The Rio Grande

Are you considering a rafting trip in New Mexico? Here are some quick facts about the Rio Grande!


The Rio Grande begins its 1,885 mile journey to the Gulf of Mexico at just over 12,000 feet of elevation, in the San Juan mountains of southern Colorado. Rio Grande, as it is broadly known today, applies generally to its full length, but in northern New Mexico it is the Rio Grande del Norte. In the language of the Tiwa people of northern New Mexico this incredible river is known as Paslápaane. We hope you’ll join us this year on our home waters within the Rio Grande del Norte National Monument. You and your family will learn a great deal more about the Rio Grande and vicinity from your knowledgeable guides, no matter which trip you choose. But until then here is short list of interesting facts about this beautiful river.



      • 1968: The Rio Grande is among the first 8 rivers in the nation to be protected under the Wild and Scenic designation.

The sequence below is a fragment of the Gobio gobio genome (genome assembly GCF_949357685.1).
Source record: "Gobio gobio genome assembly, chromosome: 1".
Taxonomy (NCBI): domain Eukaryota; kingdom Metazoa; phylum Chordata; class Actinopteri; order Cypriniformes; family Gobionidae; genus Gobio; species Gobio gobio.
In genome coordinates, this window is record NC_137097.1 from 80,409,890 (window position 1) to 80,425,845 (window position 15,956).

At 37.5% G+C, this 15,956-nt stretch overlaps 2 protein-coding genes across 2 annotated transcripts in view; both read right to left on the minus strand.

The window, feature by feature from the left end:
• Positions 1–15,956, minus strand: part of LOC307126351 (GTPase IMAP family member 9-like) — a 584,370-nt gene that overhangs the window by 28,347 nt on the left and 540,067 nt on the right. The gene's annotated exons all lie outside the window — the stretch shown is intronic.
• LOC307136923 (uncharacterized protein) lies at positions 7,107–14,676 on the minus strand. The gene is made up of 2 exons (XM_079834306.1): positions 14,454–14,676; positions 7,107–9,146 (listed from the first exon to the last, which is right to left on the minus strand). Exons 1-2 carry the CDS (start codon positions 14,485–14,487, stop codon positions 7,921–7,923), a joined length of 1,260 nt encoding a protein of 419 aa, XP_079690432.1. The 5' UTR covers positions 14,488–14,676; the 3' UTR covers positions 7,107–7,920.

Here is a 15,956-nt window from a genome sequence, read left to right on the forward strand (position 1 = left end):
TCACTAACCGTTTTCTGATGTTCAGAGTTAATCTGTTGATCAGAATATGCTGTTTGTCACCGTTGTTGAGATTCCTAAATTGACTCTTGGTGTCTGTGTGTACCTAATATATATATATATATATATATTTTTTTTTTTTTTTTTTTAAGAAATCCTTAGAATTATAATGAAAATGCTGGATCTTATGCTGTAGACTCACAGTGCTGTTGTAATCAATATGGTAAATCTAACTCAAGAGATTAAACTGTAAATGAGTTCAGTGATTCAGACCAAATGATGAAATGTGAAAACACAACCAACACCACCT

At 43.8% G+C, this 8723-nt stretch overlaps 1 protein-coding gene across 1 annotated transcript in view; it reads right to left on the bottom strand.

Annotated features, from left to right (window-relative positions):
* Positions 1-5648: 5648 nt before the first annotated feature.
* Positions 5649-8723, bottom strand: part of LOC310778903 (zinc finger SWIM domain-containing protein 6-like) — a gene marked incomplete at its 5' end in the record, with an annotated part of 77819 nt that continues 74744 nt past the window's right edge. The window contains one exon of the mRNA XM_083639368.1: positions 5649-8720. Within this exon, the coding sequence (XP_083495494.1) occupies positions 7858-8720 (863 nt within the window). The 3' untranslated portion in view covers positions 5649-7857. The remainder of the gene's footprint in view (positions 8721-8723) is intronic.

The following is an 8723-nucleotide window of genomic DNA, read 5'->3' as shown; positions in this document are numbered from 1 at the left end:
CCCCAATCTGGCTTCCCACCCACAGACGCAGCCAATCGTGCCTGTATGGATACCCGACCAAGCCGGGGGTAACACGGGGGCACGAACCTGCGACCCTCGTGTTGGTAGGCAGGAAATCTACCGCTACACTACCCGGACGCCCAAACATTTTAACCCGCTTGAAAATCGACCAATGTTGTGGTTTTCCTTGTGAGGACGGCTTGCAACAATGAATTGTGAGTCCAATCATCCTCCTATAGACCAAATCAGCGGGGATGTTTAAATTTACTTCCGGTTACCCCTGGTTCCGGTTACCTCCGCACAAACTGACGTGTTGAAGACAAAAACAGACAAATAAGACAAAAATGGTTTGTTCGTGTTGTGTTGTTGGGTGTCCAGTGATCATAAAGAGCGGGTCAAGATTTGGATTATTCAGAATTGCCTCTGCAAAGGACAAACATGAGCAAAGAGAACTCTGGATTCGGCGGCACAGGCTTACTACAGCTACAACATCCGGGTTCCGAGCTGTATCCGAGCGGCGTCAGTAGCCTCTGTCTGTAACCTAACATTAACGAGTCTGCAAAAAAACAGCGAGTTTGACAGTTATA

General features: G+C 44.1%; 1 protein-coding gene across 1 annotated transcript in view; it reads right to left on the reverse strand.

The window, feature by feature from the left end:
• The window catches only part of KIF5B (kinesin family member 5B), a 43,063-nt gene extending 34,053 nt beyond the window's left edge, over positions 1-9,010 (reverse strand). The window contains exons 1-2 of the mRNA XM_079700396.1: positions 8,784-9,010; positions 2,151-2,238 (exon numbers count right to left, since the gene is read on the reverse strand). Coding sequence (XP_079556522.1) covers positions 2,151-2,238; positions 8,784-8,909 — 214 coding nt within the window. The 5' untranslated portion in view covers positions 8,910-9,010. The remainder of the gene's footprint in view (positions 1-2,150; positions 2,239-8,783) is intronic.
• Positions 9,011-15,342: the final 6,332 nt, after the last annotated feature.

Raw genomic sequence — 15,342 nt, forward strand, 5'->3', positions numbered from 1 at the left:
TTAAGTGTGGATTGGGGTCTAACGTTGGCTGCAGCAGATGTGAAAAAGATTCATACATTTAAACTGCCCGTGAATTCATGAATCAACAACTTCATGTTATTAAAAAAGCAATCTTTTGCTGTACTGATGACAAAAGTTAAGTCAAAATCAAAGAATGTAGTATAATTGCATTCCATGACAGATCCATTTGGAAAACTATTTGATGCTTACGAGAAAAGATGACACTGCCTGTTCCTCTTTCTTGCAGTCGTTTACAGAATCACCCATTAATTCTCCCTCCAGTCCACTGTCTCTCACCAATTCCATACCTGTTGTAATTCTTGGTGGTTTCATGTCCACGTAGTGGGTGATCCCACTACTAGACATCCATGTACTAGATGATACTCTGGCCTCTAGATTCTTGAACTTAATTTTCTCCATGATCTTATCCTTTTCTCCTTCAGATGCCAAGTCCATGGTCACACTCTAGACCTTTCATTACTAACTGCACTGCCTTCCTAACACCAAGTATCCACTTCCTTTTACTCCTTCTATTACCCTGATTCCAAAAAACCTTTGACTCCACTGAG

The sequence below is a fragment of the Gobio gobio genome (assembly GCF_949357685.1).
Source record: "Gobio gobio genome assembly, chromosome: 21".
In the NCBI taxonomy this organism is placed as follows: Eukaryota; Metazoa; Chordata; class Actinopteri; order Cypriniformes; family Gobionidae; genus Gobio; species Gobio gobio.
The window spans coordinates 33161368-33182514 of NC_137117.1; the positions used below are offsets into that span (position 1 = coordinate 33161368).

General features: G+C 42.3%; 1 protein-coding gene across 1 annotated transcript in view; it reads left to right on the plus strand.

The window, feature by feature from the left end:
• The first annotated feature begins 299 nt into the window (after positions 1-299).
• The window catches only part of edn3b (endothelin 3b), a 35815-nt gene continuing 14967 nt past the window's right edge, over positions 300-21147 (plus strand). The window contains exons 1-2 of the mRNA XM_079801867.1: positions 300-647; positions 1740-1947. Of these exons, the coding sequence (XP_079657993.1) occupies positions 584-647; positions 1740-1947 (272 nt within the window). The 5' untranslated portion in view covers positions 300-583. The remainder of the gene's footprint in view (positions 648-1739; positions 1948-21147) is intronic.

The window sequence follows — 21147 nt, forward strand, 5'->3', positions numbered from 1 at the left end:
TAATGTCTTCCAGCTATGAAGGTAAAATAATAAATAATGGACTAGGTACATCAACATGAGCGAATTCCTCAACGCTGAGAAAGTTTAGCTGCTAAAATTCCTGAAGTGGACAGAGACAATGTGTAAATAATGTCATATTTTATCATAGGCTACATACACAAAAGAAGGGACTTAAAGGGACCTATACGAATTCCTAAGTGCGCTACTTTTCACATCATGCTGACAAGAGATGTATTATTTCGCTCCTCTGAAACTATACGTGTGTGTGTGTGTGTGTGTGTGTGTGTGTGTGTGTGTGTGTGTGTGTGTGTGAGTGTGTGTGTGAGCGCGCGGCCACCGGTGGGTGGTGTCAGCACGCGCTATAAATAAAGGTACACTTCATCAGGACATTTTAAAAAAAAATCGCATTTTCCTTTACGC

• 2006 & 2007: Close to 50 Rocky Mountain big horn sheep were moved to the Rio Grande Gorge, approximately half from tribal lands near Wheeler Peak and the rest from the Pecos Wilderness.

      • 2008 to 2010: 33 river otter made the long plane ride from Louisiana to their new home on the Rio Grande. By the 1950s New Mexico river otter had vanished due in large part to hunting and trapping.

      • 2013: Rio Grande del Norte National Monument is established via presidential proclamation, in accordance with provisions from the Antiquities Act, to the tune of 242,555 acres protected in perpetuity.

      • The Rio Grande is the 4th longest river in the United States, only the Missouri, the Mississippi, and the Yukon rivers are longer.

      • The Rio Grande is an international river that waters not only the States of Colorado, New Mexico and Texas, but also 5 States of northern Mexico: Durango, Chihuahua, Coahuila, Nuevo Leon, and Tamaulipas.

    • Much of the Rio Grande is of critical importance to both wildlife and hundreds of species of both migratory and non-migratory birds.


To learn more about the Rio Grande & some of the wildlife you might see there, check out these informative links.

The Rio Grande:

A short film about the Wild and Scenic Rio Grande:

River otter reintorduction:

Rocky Mountain big horn sheep:

To learn more about the rivers in your area go to: